## Today in class we practiced applying significant figures and rounding when doing mathematical calculations: addition, subtraction, multiplication and division.

## The rules for reporting numbers for addition and subtraction operations differ from the rules for multiplication and division.

## We'd discussed these rules in class on Friday, August 23, 2002 and in the Lecture Notes for that day.

## So we practiced doing some problems:

## Problem #1:

## Determine the result to the correct number of significant figures.

## Answer 1

## Answer 2

## Answer 3

## Answer 4

## Answer 5

## 7290

## 7291.25

## 7.29 x 10

^{3}## 7.29 x 10

^{7}## 7.29 x 10

^{-5}## This calculation is only a division so after doing the calculation the number of significant figures must be determined. Depending on your calculator setting the answer is equal to Answer 2.

## However, the number of sig figs in the answer is three. How do we get that? The numerator (3.6675) has 5 sig figs and the denominator (5.03 x 10

^{-4}) has 3 sig figs. Following the rule for multiplication and division:## When multiplying and dividing measured quantities, there should be as many significant figures in the answer as there are in the measurement with the least number of significant figures.

## The answer can only have 3 sig figs. So answers 1 and 2 are acceptable. Answer 2 has too many sig figs and answer 4 has the incorrect exponent, probably from an error entering one or the other number. Finally answer 5 is the result of using the TI calculator incorrectly.

## To obtain Answer 5 students solved the division by entering into their calculator the following:

## 3.6675 divided by 5.03 times 10^-4

## TI calculators interpret this entry by dividing 3.6675 by 5.03 then multplying the result (0.729) by 10

^{-4}. Giving 7.29 x 10^{-5}.## The EE function on the calculator is the correct way to enter numbers in scientific notation. So the entry would go;

## 3.6675 divided by 5.03 EE-4

## That result is the correct answer, rounded to the correct number of sig figs!

## Moral..?? Watch out. I will try to get you on this deliberately on the next exam....warning Will Robinson!

## Problem #2:

## Determine the result to the correct number of significant figures.

## We then tried the problem from our Lecture Notes for Monday, August 26, 2002.

## Problem #3

## Report the result of the following calculation to the correct number of significant figures.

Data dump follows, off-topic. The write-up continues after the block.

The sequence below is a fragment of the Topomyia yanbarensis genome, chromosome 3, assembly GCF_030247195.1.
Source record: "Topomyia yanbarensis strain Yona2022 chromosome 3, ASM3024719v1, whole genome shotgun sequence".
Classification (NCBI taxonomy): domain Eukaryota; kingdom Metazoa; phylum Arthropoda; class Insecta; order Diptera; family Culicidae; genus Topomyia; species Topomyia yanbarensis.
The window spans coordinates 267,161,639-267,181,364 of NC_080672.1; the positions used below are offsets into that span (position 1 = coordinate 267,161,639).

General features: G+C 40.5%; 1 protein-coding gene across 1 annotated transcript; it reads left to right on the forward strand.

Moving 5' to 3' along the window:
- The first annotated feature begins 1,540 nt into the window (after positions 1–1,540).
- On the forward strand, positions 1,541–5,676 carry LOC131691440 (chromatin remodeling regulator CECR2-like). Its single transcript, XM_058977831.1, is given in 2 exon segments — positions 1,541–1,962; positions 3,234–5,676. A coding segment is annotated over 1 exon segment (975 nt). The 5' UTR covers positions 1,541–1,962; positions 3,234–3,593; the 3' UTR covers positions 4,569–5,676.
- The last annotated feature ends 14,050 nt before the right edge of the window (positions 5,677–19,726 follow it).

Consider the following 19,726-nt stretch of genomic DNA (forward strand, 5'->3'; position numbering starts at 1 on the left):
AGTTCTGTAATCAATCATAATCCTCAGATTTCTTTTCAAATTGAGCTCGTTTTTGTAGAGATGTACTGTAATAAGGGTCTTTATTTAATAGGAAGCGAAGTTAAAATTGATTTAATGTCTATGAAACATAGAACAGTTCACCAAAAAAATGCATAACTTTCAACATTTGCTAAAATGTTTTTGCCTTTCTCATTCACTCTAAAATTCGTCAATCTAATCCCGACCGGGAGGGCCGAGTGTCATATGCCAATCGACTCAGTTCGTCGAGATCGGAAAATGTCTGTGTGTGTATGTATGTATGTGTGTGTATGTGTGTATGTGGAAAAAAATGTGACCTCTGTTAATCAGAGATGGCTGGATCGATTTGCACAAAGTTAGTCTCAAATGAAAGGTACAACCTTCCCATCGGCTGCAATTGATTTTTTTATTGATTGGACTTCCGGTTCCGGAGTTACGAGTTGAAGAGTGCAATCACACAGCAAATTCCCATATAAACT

## c) Answer

## After practicing these calculations everyone should try some problems on their own. Check out the InClass Exercises 1 and 2, the PLE3 for Monday's class, as well as Problems 1.35 - 1.40 in BLB and some of the other problems in our lecture notes.

## Next we discussed conversions. Again we did several examples to see how to approach solving these kinds of problems.

## The problems we did were from PLE3.

## Problem #4

## Determine the number of centimeters in 3.00 feet.

## This is a straight forward example of a conversion of feet to centimeters. Beginning with 3.00 feet we end up with 91.4 cm. We've not changed the length in any way we have re-expressed the length in a different unit. The two conversion factors are used to re-express the length in a different unit. Essentially we have multipled 3.00 feet by 1 twice. The first factor 12 inches = 1 foot when expressed as a ratio with 12 in in the numerator and 1 foot in the denominator converts feet to inches. The second conversion factor 2.54 cm = 1 in converts inches to centimeters. We started with a number with 3 sig figs so our answer must have 3 sig figs.

## NOTE: Conversion factors NEVER change the number of significant figures in your answer.

## Problem #5

## Determine the number of ft

^{2}in 144 in^{2}.## This problem hasw proved to be a little challenging for many students, so lets take it apart and look at it a little more carefully. We are asked to convert 144 in

^{2}to ft^{2}. We know a conversion between inches and feet, 12 inches = 1 foot, but how do we handle in^{2}? As you can see in the solution we set up the factor so inches cancel, but we must square the factor. This is very important. The square means that all units and all numbers within the bracket must be squared. So the answer could also be written as,## Problem #6

## Convert 3.513 g cm

^{-3}to pounds ft^{-3}.## This is a little more challenging problem because we have a unit in the numerator (grams) that must be converted to pounds, and a unit in the denominator (cm

^{3}) that needs to be converted to ft^{3}.## So here is the approach we would use;